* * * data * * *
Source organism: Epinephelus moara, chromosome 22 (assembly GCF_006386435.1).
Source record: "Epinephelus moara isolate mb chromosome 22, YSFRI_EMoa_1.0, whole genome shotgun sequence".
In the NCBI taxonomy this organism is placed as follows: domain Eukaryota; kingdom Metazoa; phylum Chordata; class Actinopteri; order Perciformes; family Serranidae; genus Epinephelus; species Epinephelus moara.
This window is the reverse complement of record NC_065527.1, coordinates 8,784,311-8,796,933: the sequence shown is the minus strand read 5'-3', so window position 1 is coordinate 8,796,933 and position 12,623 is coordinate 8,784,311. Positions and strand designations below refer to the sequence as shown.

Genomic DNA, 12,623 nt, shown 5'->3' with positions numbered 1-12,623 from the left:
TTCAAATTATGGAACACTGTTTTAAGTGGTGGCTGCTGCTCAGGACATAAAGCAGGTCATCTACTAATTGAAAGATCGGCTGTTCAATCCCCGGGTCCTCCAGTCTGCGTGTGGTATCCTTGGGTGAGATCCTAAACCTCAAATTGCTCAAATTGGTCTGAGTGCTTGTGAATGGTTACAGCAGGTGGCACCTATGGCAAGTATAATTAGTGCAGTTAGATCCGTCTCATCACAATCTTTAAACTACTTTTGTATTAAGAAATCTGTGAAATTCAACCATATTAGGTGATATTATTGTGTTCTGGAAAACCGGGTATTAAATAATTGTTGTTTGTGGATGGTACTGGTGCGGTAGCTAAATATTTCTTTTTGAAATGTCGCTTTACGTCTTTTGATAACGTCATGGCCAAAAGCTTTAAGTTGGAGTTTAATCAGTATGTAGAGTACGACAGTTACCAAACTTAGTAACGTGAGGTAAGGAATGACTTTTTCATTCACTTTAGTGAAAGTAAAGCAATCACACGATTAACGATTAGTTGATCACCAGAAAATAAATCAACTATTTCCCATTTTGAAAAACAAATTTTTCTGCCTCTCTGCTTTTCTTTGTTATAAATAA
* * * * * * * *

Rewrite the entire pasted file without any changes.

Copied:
Source organism: Epinephelus moara, chromosome 22 (assembly GCF_006386435.1).
Source record: "Epinephelus moara isolate mb chromosome 22, YSFRI_EMoa_1.0, whole genome shotgun sequence".
In the NCBI taxonomy this organism is placed as follows: domain Eukaryota; kingdom Metazoa; phylum Chordata; class Actinopteri; order Perciformes; family Serranidae; genus Epinephelus; species Epinephelus moara.
This window is the reverse complement of record NC_065527.1, coordinates 8,784,311-8,796,933: the sequence shown is the minus strand read 5'-3', so window position 1 is coordinate 8,796,933 and position 12,623 is coordinate 8,784,311. Positions and strand designations below refer to the sequence as shown.

Genomic DNA, 12,623 nt, shown 5'->3' with positions numbered 1-12,623 from the left:
TTCAAATTATGGAACACTGTTTTAAGTGGTGGCTGCTGCTCAGGACATAAAGCAGGTCATCTACTAATTGAAAGATCGGCTGTTCAATCCCCGGGTCCTCCAGTCTGCGTGTGGTATCCTTGGGTGAGATCCTAAACCTCAAATTGCTCAAATTGGTCTGAGTGCTTGTGAATGGTTACAGCAGGTGGCACCTATGGCAAGTATAATTAGTGCAGTTAGATCCGTCTCATCACAATCTTTAAACTACTTTTGTATTAAGAAATCTGTGAAATTCAACCATATTAGGTGATATTATTGTGTTCTGGAAAACCGGGTATTAAATAATTGTTGTTTGTGGATGGTACTGGTGCGGTAGCTAAATATTTCTTTTTGAAATGTCGCTTTACGTCTTTTGATAACGTCATGGCCAAAAGCTTTAAGTTGGAGTTTAATCAGTATGTAGAGTACGACAGTTACCAAACTTAGTAACGTGAGGTAAGGAATGACTTTTTCATTCACTTTAGTGAAAGTAAAGCAATCACACGATTAACGATTAGTTGATCACCAGAAAATAAATCAACTATTTCCCATTTTGAAAAACAAATTTTTCTGCCTCTCTGCTTTTCTTTGTTATAAATAA